Born: February 21, 1936|
|April 9, 1962, for the Philadelphia Phillies|
|Last MLB appearance|
|July 3, 1971, for the Kansas City Royals|
Theodore Savage, Jr. (born as Ephesian Savage on February 21, 1936 in Venice, Illinois), was an outfielder in Major League Baseball who played from 1962 to 1971. He played for eight teams in a nine-year major league career.
Savage was a three-sport star and graduated from Lincoln High School in East St. Louis, Illinois. He attended Lincoln University in Jefferson City, Missouri before serving for three years in the U.S. Army.
Major league career
Savage was signed as an amateur free agent in 1960 by the Philadelphia Phillies.
He made his major league debut on April 9, 1962 for the Phillies in a 12-4 road win over the Cincinnati Reds at Crosley Field. Pinch-hitting for Wes Covington against Bob Miller, he grounded out but stayed in the game, playing left field. After grounding out again, in the seventh inning he notched his first major league hit and RBI with a single off pitcher Dave Hillman that drove in Tony Gonzalez. He later had another RBI single that scored Gonzalez again, off pitcher Jim Brosnan.
His final game was on July 3, 1971 for the Kansas City Royals in a 1-0 home loss to the Chicago White Sox, in which he got his final career hit, a single off Tommy John. He ended his playing career with 642 games played with a .233 average with 34 home runs and 163 runs batted in.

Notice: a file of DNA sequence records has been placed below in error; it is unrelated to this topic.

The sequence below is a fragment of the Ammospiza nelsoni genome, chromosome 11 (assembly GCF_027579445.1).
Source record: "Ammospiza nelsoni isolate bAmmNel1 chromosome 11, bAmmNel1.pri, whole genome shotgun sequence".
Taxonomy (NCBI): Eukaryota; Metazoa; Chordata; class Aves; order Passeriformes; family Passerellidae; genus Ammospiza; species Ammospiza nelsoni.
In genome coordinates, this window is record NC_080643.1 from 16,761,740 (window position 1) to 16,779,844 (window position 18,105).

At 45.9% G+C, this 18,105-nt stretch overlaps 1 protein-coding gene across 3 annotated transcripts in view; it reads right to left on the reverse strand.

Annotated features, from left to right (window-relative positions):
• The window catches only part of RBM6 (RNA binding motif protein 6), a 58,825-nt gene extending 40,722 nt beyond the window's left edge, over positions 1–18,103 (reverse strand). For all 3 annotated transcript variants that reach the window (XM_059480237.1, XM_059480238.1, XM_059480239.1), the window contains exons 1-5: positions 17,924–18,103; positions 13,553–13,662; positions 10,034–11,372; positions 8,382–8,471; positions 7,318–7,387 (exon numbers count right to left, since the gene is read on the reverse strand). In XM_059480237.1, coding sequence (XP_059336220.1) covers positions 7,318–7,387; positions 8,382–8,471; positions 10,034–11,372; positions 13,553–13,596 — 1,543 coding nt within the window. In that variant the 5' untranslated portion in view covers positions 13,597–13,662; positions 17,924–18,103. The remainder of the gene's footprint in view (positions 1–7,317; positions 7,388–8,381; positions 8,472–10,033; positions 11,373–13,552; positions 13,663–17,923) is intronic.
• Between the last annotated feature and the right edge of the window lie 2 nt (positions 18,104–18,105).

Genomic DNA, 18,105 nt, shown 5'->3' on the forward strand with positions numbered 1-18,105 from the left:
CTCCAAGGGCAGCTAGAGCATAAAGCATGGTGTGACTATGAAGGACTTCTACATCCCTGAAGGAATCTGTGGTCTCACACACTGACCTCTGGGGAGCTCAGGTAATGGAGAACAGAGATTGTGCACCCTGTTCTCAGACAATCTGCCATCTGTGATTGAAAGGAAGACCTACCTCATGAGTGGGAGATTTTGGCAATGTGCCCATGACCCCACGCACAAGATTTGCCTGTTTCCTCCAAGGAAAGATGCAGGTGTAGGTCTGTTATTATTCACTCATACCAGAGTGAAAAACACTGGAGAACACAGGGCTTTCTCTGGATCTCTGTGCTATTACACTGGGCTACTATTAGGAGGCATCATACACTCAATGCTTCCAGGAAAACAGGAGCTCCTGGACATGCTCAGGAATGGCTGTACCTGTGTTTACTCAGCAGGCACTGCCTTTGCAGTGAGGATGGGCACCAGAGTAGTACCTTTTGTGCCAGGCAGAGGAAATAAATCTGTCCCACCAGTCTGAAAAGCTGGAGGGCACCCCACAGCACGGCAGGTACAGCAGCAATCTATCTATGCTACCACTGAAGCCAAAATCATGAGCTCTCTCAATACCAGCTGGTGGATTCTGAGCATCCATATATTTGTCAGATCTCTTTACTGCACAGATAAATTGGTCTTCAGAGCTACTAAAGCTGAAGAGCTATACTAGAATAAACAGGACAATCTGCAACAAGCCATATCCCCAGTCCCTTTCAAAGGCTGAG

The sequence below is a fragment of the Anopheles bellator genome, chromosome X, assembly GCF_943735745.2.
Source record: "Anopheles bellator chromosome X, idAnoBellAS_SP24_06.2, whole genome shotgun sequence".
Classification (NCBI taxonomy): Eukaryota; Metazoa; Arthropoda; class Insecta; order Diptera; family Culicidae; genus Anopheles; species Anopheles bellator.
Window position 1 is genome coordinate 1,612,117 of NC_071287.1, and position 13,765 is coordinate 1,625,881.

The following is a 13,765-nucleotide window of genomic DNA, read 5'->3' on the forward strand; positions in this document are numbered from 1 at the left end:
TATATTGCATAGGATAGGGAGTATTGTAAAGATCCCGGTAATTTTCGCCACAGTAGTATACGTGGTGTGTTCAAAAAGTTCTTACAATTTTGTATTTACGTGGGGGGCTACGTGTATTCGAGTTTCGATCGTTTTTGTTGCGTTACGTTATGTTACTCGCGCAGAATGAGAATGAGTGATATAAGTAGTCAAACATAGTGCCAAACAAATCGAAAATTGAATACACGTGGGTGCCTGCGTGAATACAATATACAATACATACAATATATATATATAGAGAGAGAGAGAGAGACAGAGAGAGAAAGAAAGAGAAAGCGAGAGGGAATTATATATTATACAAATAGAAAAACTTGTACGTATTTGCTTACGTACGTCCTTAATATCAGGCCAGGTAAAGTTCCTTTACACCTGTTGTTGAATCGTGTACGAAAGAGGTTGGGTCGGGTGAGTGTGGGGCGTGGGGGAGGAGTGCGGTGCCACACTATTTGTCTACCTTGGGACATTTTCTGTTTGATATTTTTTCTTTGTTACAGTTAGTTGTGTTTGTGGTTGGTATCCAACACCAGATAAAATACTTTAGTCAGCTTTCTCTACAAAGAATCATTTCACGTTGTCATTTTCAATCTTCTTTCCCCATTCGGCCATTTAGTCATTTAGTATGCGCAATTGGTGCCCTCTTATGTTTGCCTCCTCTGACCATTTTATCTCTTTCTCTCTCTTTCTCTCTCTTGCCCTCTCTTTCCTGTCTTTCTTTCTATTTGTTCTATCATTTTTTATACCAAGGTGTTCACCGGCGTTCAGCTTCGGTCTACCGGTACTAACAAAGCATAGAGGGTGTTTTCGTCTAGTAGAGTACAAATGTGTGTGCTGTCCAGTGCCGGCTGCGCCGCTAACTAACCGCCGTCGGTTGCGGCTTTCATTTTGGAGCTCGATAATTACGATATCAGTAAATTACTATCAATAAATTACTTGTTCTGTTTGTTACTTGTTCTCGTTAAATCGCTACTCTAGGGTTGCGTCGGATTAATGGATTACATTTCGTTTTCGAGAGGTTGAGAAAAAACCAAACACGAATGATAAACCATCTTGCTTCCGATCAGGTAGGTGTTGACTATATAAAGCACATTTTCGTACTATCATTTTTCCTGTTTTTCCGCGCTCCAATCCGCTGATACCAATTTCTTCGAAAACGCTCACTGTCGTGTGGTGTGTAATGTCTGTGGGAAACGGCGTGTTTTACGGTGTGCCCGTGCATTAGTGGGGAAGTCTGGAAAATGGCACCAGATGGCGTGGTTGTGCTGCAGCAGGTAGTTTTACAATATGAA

After his baseball career ended, he earned a Ph.D. in urban studies from St. Louis University and spent nine years as athletic director at Harris-Stowe State University in St. Louis. In 1987 Savage was hired by the St. Louis Cardinals as assistant director of community relations and a minor-league instructor.
After a 25-year career with the Cardinals, Savage retired in 2012 as director of target marketing in the Cardinals Care and community relations department. In 2013 the Cardinals Care 24th annual golf tournament hosted by Savage was renamed the Ted Savage RBI Golf Classic to raise funds for the Reviving Baseball in Inner Cities (RBI) program.